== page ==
Now and in the coming posts we will come to some crucial constructions that give new categories with cofibrations from old ones. The first one is the arrow category construction, that works with any type of category. So, we start out with any category $\mathcal{C}$. We define ${\rm Ar}\Ccl$ to be the category whose objects are morphisms of $\Ccl$ and whose arrows are the appropriate commuting squares. The question is: if $\Ccl$ is a category with cofibrations, how can we make ${\rm Ar}\Ccl$ into a category with cofibrations? There is one choice which seems pretty logical:

**Theorem.**Suppose $f:A\to A'$ and $g:B\to B'$ are objects of ${\rm Ar}\Ccl$. If we define a morphism $(\varphi:A\to B, \psi:A'\to B')$ of ${\rm Ar}\Ccl$ from $f$ to $g$ to be a cofibration if $\varphi$ and $\psi$ are cofibrations in $\mathcal{C}$, then ${\rm Ar}\Ccl$ is a category with cofibrations.

*Proof.*Recall that cofibrations have to be a subcategory (perhaps we could call this the "zeroth axiom" of a category with cofibrations). This holds since composition of morphisms is done pointwise. In fact, this pointwise composition of morphisms also means that isomorphisms are cofibrations, because an isomorphism must necessarily be a pointwise isomorphism. And, if we observe that $*\to *$ is the zero object, then we see that $(*\to *)\to (A\to A')$ is a cofibration for any $A\to A'$ in ${\rm Ar}\Ccl$.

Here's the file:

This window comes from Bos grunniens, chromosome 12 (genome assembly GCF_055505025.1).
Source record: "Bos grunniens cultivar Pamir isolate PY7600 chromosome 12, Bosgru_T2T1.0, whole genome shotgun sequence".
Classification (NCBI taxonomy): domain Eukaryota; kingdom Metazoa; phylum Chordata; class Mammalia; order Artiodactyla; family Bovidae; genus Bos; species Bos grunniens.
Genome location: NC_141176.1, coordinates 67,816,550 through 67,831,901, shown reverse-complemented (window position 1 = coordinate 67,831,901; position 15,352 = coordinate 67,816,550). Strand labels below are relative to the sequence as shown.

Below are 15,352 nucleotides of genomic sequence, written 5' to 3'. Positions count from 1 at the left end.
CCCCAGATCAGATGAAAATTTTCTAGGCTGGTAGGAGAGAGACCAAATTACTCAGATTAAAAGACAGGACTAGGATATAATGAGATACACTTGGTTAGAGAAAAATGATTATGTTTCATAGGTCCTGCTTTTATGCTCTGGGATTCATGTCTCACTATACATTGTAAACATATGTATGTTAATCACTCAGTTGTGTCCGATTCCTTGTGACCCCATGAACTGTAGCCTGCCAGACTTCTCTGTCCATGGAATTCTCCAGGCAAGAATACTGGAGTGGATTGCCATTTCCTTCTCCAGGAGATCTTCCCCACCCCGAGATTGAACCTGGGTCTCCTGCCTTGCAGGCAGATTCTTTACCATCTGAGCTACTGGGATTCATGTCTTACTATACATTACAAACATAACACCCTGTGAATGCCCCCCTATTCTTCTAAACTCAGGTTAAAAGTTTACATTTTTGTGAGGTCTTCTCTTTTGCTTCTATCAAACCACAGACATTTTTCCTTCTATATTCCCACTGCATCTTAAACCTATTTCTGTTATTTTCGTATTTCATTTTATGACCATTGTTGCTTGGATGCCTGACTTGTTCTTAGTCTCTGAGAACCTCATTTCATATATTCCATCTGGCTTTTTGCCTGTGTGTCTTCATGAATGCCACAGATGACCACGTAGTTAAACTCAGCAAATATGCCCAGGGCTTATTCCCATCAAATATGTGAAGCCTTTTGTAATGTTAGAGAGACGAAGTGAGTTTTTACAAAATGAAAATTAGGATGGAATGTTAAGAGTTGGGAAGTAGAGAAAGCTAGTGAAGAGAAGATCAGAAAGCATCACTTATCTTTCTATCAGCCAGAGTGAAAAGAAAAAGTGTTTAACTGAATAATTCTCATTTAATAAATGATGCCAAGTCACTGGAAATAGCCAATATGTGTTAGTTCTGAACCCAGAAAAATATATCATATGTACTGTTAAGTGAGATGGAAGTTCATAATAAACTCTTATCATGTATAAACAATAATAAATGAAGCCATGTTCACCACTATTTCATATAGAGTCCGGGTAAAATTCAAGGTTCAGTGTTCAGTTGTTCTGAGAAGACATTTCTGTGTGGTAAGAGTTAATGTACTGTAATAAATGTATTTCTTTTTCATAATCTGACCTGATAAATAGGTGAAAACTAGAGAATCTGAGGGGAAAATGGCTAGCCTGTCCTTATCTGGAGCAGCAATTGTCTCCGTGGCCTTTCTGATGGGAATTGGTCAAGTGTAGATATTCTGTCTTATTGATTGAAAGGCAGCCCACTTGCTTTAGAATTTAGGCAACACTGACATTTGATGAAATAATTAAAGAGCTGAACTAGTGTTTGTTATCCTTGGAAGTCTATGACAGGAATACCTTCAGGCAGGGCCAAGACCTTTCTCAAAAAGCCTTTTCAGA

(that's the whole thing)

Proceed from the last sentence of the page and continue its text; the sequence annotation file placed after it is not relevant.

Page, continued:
Now, the last axiom: cofibrations must be stable under cobase change, and that cobase change under a cofibration actually exists!

Here's what we have to prove: suppose that $(A\to A')\to (B\to B')$ is a cofibration, and $(A\to A')\to (C\to C')$ is *any* morphism in ${\rm Ar}\Ccl$. Then we need to prove that the pushout exists, and the morphism from $(C\to C')$ to the pushout is also a cofibration. The natural guess for the pushout of $(C\to C')\leftarrow (A\to A')\to (B\to B')$ is the pointwise pushout:

The dotted arrow comes from the universal property for the pushout $B\cup_A C$, and it makes the entire cube commute. It's then easy to see that this is actually a pushout. Once we have done this, we see that the morphisms $C\to B\cup_A C$ and $C'\to B'\cup_{A'}C'$ are cofibrations since $\Ccl$ is a category with cofibrations. So, by definition, the map $(C\to C')\to (B\cup_A C\to B'\cup_{A'}C')$ is a cofibration in ${\rm Ar}\Ccl$.

However, that was just a warmup! As a preview for what's to come, let $F_1\Ccl$ be the full subcategory of ${\rm Ar}\Ccl$ whose objects are cofibrations. We make $F_1\Ccl$ into a category with cofibrations as follows: we declare map $(A\to A')\to (B\to B')$ to be a cofibration if $A\to B$ is a cofibration, and $A'\cup_A B\to B'$ is a cofibration. Then $F_1\Ccl$ is a category with cofibrations. *Proving this* is the content of the next post!

(Note that I'll always use the convention $A\to A'$ for an object of the arrow category rather than $A\to B$ as in Waldhausen's paper. This is for good reason: it avoids the use of double primes, or even triple primes. Isn't it easier to read $A\to A', B\to B', C\to C',\dots$ instead of $A\to B, A'\to B', A"\to B",\dots$?)